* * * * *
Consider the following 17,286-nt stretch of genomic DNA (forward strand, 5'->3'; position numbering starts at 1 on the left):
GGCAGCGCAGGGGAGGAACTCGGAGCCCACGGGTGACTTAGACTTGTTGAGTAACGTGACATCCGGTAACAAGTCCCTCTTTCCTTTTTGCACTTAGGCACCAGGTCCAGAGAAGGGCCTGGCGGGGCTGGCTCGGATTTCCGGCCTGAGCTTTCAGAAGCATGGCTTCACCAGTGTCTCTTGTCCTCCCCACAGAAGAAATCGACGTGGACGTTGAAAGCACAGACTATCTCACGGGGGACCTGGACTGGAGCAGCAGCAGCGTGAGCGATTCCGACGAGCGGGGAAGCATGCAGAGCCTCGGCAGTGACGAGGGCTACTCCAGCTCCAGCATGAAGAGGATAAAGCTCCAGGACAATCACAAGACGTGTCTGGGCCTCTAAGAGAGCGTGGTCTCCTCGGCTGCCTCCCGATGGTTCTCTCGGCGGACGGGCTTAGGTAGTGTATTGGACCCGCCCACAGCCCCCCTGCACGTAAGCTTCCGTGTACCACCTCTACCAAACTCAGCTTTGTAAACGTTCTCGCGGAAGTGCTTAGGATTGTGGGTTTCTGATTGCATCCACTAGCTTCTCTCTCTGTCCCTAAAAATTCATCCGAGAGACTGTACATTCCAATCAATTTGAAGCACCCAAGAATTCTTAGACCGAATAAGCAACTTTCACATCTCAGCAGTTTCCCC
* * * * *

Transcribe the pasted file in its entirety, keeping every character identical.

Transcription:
Consider the following 17,286-nt stretch of genomic DNA (forward strand, 5'->3'; position numbering starts at 1 on the left):
GGCAGCGCAGGGGAGGAACTCGGAGCCCACGGGTGACTTAGACTTGTTGAGTAACGTGACATCCGGTAACAAGTCCCTCTTTCCTTTTTGCACTTAGGCACCAGGTCCAGAGAAGGGCCTGGCGGGGCTGGCTCGGATTTCCGGCCTGAGCTTTCAGAAGCATGGCTTCACCAGTGTCTCTTGTCCTCCCCACAGAAGAAATCGACGTGGACGTTGAAAGCACAGACTATCTCACGGGGGACCTGGACTGGAGCAGCAGCAGCGTGAGCGATTCCGACGAGCGGGGAAGCATGCAGAGCCTCGGCAGTGACGAGGGCTACTCCAGCTCCAGCATGAAGAGGATAAAGCTCCAGGACAATCACAAGACGTGTCTGGGCCTCTAAGAGAGCGTGGTCTCCTCGGCTGCCTCCCGATGGTTCTCTCGGCGGACGGGCTTAGGTAGTGTATTGGACCCGCCCACAGCCCCCCTGCACGTAAGCTTCCGTGTACCACCTCTACCAAACTCAGCTTTGTAAACGTTCTCGCGGAAGTGCTTAGGATTGTGGGTTTCTGATTGCATCCACTAGCTTCTCTCTCTGTCCCTAAAAATTCATCCGAGAGACTGTACATTCCAATCAATTTGAAGCACCCAAGAATTCTTAGACCGAATAAGCAACTTTCACATCTCAGCAGTTTCCCC